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Abstract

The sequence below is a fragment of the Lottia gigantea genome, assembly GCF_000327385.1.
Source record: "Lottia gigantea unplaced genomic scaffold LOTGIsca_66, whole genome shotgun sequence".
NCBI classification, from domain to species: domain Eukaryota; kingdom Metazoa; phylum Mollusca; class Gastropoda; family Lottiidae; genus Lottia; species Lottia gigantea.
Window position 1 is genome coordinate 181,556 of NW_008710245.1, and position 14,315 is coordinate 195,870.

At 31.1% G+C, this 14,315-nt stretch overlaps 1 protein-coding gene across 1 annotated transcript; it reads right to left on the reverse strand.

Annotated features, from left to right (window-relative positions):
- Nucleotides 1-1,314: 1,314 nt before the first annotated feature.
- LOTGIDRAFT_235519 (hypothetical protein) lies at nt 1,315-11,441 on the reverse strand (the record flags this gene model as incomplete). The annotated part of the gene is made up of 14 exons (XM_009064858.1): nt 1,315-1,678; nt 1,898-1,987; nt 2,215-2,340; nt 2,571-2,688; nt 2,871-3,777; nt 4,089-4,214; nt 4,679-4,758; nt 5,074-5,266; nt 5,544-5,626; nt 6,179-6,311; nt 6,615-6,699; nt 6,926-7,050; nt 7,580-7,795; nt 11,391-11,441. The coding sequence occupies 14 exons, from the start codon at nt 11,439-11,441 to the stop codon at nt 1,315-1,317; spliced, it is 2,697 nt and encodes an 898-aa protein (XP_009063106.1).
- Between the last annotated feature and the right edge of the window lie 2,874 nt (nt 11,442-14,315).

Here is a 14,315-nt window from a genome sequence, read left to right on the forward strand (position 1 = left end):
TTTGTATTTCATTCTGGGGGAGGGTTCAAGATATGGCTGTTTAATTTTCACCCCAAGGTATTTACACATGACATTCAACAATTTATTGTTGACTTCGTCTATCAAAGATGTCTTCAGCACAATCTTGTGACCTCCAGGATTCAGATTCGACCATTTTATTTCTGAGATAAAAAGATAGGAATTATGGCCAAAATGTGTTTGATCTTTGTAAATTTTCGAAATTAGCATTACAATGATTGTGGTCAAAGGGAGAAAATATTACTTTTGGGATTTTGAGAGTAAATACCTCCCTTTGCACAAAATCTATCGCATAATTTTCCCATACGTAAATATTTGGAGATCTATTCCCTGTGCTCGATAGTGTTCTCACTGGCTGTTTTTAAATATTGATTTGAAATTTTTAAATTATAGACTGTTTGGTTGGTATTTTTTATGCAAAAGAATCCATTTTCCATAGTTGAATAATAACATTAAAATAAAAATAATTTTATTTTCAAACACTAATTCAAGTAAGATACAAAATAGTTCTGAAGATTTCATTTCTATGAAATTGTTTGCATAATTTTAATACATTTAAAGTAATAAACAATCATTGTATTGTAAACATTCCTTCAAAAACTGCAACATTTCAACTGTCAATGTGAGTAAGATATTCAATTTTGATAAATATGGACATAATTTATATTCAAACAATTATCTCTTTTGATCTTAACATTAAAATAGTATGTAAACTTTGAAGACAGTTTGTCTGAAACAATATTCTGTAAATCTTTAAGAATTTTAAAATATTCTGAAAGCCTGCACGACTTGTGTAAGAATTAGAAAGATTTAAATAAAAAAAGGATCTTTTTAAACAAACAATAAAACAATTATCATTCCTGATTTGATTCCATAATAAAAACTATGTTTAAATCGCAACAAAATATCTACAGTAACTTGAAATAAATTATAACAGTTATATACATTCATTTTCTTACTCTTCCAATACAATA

Dysregulation of the hypothalamic–pituitary–adrenal (HPA) axis may play a role in panic disorder. HPA studies in patients with panic disorder, however, have produced inconsistent results. Seeking to understand the inconsistencies, we reexamined endocrine data from four studies of patients with panic disorder, in light of animal data highlighting the salience of novelty, control, and social support to HPA axis activity. Patients with panic disorder were studied (1) at rest over a full circadian cycle, (2) before and after activation by a panicogenic respiratory stimulant (doxapram) that does not directly stimulate the HPA axis, and (3) before and after a cholecystokinin B (CCK-B) agonist that is panicogenic and does directly stimulate the HPA axis. Patients with panic disorder had elevated overnight cortisol levels, which correlated with sleep disruption. ACTH and cortisol levels were higher in a challenge paradigm (doxapram) than in a resting state study, and paradigm-related ACTH secretion was exaggerated in patients with panic disorder. Panic itself could be elicited without HPA axis activation. Patients with panic disorder showed an exaggerated ACTH response to pentagastrin stimulation, but this response was normalized by prior exposure to the experimental context or psychological preparation to reduce novelty and enhance sense of control. Novelty is one of a number of contextual cues known from animal work to activate the HPA axis. The HPA axis abnormalities seen in patients with panic disorder in the four experiments reviewed here might all be due to exaggerated HPA axis reactivity to novelty cues. Most of the published panic/HPA literature is consistent with the hypothesis that HPA axis dysregulation in panic is due to hypersensitivity to contextual cues. This hypothesis requires experimental testing. Depression and Anxiety 24:66–76, 2007. Published 2006 Wiley-Liss, Inc.